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On the chain gang: Meet Siem Reap's very own ant man

On the chain gang: Meet Siem Reap's very own ant man

Stephane De Greef’s enthusiasm for all things creepy and crawly is infectious.

Hitting the trails with the Siem Reap-based bioengineer and photographer, it’s impossible not to feel the same delighted wonder he experiences every time he steps foot into a forest.  

Finding an army of termites on the forest floor invading an ant nest, leading to an epic showdown that makes the battles in Game of Thrones look pedestrian, he delivers a fascinating running commentary.

There’s flanking and sieging, alternative routes of attack and defence and lots of talk of mandibles.

It’s genuinely riveting stuff as his passion for these tiny six-legged creatures opens up whole new and complex worlds.

It’s this passion that also led De Greef and Dr Christian Peeters, an evolutionary biologist from the Pierre and Marie Curie University in Paris, to the discovery of an extraordinary and entirely undocumented behaviour among a genus of Leptogenys ants native to Southeast Asia.

“We were on Phnom Khulen in 2012 looking for some rare ants, and turned around and saw this huge line of ants dragging a millipede,” he said.

“Christian is one of the world’s specialists in this genus, and he’d never seen or read anything about this before.”

In the language of a true geek, De Greef added: “We knew this was really special and that we had to do something about it.”

Predation on large millipedes and self-assembling chains in Leptogenys ants from Cambodia from Stephane De Greef on Vimeo.

But life, work and a lack of funding got in the way until last year, when a poorly shot video, most likely from Thailand, of ants engaging in the same behaviour hit the web stirring up a lot of interest from around the world.

Suddenly the pressure was on the pair to get out and document what they had seen. They just had to find the ants again.

“We know they kill the millipedes, who like nice moist forest, so that was where I started,” said De Greef.

“The problem with these ones though is that they don’t stay in one place. So every time I found them, I’d have to find them again every time I went back.”

Moreover, the ants are highly aggressive and not afraid to use a powerful stinger, just like a wasp’s, on their tail.

After four days though, the Belgian finally found them in Angkor Thom, and it wasn’t long before he was able to observe the unique behaviour that allows these tiny blue insects to attack prey significantly larger than them.

The ants carefully hold back until their prey is lulled into a false sense of security, leading it to unfurl from its heavily armoured defensive coil.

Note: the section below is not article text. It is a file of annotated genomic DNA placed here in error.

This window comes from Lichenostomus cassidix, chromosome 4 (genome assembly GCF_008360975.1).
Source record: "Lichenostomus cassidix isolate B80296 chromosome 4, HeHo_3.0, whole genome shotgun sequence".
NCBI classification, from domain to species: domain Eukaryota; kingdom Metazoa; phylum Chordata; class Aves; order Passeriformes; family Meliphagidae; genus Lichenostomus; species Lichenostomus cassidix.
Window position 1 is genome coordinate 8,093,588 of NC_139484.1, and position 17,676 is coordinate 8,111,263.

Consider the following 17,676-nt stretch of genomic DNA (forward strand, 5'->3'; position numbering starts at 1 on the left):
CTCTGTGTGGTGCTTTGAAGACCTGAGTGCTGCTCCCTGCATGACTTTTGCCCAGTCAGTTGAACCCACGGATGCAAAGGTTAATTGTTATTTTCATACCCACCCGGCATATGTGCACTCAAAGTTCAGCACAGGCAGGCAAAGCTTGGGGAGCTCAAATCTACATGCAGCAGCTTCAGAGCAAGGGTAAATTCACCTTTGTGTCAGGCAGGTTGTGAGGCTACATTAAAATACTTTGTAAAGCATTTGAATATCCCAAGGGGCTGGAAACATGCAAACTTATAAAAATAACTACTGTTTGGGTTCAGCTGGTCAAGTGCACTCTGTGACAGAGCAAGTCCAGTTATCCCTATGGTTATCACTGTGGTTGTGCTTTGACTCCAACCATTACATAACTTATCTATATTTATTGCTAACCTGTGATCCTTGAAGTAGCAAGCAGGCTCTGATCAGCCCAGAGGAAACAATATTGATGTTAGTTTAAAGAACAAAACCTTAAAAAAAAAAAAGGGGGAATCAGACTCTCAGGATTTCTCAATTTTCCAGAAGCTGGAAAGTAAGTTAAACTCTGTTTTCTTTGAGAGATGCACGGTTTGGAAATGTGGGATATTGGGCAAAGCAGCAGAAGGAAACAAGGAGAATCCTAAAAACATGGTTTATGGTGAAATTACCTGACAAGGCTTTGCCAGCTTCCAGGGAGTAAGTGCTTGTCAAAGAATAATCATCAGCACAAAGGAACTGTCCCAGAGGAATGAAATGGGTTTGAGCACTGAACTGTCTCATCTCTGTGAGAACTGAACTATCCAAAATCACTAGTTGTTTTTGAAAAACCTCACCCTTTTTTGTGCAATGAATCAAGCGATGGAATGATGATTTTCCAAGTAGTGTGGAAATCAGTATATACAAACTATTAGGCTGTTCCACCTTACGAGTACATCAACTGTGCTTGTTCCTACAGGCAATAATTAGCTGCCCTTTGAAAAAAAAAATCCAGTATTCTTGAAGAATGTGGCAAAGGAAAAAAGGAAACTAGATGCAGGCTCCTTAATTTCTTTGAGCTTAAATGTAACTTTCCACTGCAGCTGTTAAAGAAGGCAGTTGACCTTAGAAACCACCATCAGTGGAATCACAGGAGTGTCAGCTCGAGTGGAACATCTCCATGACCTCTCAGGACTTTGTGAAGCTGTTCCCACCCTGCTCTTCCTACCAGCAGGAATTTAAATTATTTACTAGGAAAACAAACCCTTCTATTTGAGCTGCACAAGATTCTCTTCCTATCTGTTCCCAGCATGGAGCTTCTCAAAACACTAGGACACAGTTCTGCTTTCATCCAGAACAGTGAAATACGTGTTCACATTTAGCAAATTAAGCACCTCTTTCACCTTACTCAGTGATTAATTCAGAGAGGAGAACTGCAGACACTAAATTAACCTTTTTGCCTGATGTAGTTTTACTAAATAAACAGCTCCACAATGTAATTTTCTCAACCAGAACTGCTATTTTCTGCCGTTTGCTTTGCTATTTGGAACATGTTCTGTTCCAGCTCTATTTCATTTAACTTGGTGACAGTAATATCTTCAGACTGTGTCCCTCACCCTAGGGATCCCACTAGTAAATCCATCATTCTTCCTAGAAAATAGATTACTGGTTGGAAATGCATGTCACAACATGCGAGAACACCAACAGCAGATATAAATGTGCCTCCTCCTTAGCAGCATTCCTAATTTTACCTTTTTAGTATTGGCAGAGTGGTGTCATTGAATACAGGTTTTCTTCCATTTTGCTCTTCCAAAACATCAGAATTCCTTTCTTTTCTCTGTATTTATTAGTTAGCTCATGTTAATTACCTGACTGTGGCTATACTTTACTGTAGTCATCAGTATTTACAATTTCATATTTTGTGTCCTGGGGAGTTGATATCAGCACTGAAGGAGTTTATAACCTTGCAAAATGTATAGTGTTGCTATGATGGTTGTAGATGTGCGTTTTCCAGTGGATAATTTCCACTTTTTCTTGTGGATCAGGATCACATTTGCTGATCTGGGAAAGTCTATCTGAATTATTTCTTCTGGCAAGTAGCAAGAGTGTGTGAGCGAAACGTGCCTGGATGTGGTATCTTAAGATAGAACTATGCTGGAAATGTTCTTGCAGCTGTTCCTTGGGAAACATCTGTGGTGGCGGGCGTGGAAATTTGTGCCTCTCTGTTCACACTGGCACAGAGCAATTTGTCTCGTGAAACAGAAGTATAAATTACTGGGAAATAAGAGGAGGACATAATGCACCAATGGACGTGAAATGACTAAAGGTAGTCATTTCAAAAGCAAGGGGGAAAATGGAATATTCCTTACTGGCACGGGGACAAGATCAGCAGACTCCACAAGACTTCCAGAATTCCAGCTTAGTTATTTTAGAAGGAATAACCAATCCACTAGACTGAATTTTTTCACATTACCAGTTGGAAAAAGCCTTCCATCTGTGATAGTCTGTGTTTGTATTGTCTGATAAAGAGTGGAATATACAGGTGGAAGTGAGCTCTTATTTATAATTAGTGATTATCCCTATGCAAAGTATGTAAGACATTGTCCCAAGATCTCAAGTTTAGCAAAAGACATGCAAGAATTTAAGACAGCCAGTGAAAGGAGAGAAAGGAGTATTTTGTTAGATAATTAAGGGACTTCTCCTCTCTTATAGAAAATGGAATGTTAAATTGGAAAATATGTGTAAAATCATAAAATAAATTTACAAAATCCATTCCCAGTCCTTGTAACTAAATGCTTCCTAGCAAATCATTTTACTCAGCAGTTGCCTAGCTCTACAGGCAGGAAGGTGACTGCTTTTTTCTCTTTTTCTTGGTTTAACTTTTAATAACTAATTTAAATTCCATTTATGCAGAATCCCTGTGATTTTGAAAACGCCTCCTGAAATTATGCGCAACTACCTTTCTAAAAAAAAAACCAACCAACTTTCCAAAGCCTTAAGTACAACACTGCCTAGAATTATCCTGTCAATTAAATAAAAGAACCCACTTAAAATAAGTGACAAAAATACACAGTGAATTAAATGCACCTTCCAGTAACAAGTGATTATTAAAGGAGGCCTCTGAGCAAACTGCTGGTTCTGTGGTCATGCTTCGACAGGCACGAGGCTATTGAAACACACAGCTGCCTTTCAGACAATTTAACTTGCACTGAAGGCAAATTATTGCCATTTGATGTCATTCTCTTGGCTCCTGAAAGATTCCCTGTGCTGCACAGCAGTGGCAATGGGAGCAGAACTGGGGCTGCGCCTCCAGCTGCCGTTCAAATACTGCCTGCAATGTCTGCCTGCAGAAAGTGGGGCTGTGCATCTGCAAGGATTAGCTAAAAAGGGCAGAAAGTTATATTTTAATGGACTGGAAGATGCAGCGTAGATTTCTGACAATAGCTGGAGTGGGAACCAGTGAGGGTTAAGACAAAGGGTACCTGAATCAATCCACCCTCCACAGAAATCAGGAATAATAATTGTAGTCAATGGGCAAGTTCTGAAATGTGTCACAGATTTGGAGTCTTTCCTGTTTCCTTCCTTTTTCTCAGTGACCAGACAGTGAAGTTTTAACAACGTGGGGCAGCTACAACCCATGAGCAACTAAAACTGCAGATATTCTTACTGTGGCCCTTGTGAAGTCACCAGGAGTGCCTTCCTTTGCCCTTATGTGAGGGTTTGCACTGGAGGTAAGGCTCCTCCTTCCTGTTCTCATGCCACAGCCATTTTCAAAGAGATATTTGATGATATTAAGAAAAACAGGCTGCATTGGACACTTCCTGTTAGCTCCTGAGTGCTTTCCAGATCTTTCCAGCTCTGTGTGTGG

The exposure is exploited by a single ant that dives in to deliver a shocking sting in the sensitive area between the millipede’s legs, causing it to spring back sharply and triggering a swarming attack by up to 50 more ants. It makes for pretty brutal viewing.

Once the prey is subdued, the ants assemble into long chains using their mandibles – external mouthparts – to latch on to antennae or other parts of their nearest cohorts, and then drag dinner home.

“These things weigh over 1,000 times more than an individual ant. It’s like you or me trying to attack a train,” said De Greef.

De Greef and Peeters’ scientific paper on the behaviour was published last Saturday, once again prompting a swirl of interest across the world. For De Greef, this can only be a good thing.

“We know nothing about Cambodia’s insect diversity, less than 1 per cent. And there are tens of thousands of species out there,” he said.

Unfortunately, he said, just as mammals are going extinct, thousands of invertebrate species are also disappearing.

Some may shrug at the prospect of losing creatures that seem to do little more than invade sugar bowls and crowd kitchen worktops, but ants, and insects in general, are essential parts of their ecosystem, and may also carry valuable information with important applications in health or agriculture.

“Ants eat and are eaten, so without them, we may find our crops overtaken by caterpillars, or species of bird that no longer have a food source,” said De Greef.

More broadly, the study of ants has led to increased understandings in the fields of traffic control, logistics, computer programming and disaster preparedness.

According to De Greef, the unique behaviour of these blue unnamed ants also has much to teach us.

It has mechanical implications, allowing them to hunt something that is much larger than themselves, and we need to understand more about how they do it,” he said.

In Cambodia, De Greef strongly feels that we need to increase awareness and understanding of insects if we are to have any chance of preserving them and their valuable services and knowledge that can be gained from them.

He hopes that his and Peeters’ discovery will help lead to an increased focus on this area.

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